In a case involving a 13-year-old Arizona girl, a majority opinion written by Justice David Souter and joined by five other justices, said the search violated the Fourth Amendment's right to privacy. The girl's "subjective expectation of privacy is inherent in her account of it as embarrassing, frightening and humiliating," Souter wrote.
Justice John Paul Stevens, joined by Justice Ruth Bader Ginsburg, agreed but in dissent said the majority did not go far enough.
"This is, in essence, a case in which clearly established law meets clearly outrageous conduct," Stevens said.
Justice Clarence Thomas was the only dissenter who said the right to privacy was not violated.
Redding was an eighth-grade honor student in late summer 2003 in the small community of Safford, Ariz. Despite no history of disciplinary problems, the girl was forced to strip down to her bra and panties while female school officials looked for an aspirin substitute, ibuprofen. Another girl had been found with the drug, and had blamed Redding for giving it to her.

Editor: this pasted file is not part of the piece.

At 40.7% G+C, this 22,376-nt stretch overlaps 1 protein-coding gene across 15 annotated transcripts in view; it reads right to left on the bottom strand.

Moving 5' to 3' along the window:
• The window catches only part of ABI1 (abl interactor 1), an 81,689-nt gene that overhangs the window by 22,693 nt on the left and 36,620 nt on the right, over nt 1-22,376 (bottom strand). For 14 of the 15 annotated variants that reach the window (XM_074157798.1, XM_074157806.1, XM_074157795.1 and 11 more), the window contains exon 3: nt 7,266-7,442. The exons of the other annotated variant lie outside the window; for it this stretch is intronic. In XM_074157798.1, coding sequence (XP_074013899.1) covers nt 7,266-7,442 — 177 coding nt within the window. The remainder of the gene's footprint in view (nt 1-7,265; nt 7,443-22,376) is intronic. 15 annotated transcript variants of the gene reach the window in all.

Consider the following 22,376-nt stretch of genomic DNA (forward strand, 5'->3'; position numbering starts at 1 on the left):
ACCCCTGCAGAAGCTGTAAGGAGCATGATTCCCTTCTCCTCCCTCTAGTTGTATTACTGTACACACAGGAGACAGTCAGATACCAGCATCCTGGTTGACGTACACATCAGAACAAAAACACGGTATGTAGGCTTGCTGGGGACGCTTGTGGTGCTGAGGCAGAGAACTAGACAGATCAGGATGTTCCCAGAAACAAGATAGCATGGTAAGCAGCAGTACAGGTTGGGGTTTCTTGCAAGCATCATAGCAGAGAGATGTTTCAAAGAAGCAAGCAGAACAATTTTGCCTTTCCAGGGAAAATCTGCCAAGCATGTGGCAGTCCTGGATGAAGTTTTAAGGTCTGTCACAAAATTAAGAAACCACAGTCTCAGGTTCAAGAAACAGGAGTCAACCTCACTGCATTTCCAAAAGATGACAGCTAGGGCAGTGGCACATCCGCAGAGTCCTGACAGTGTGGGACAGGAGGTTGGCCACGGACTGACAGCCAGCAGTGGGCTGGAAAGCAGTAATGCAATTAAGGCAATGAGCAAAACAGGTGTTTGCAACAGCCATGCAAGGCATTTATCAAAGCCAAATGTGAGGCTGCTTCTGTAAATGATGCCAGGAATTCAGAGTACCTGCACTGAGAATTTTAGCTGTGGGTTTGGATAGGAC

Redding was also forced to pull her bra and panties away from her skin, shaking them to show they contained no pills and exposing her breasts and pubic area, a federal appeals court said.
The federal appeals court later ruled the search was unconstitutional, and school officials had no immunity from a lawsuit filed on behalf of the girl.
The Supreme Court majority Thursday agreed, but struck down part of the lower-court ruling. Souter said school officials had the right to search her outer clothing.
But the suspected facts "did not indicate that the drugs presented a danger to students or were concealed in her underwear," Souter wrote, and school officials did not have sufficient suspicion to warrant a strip search.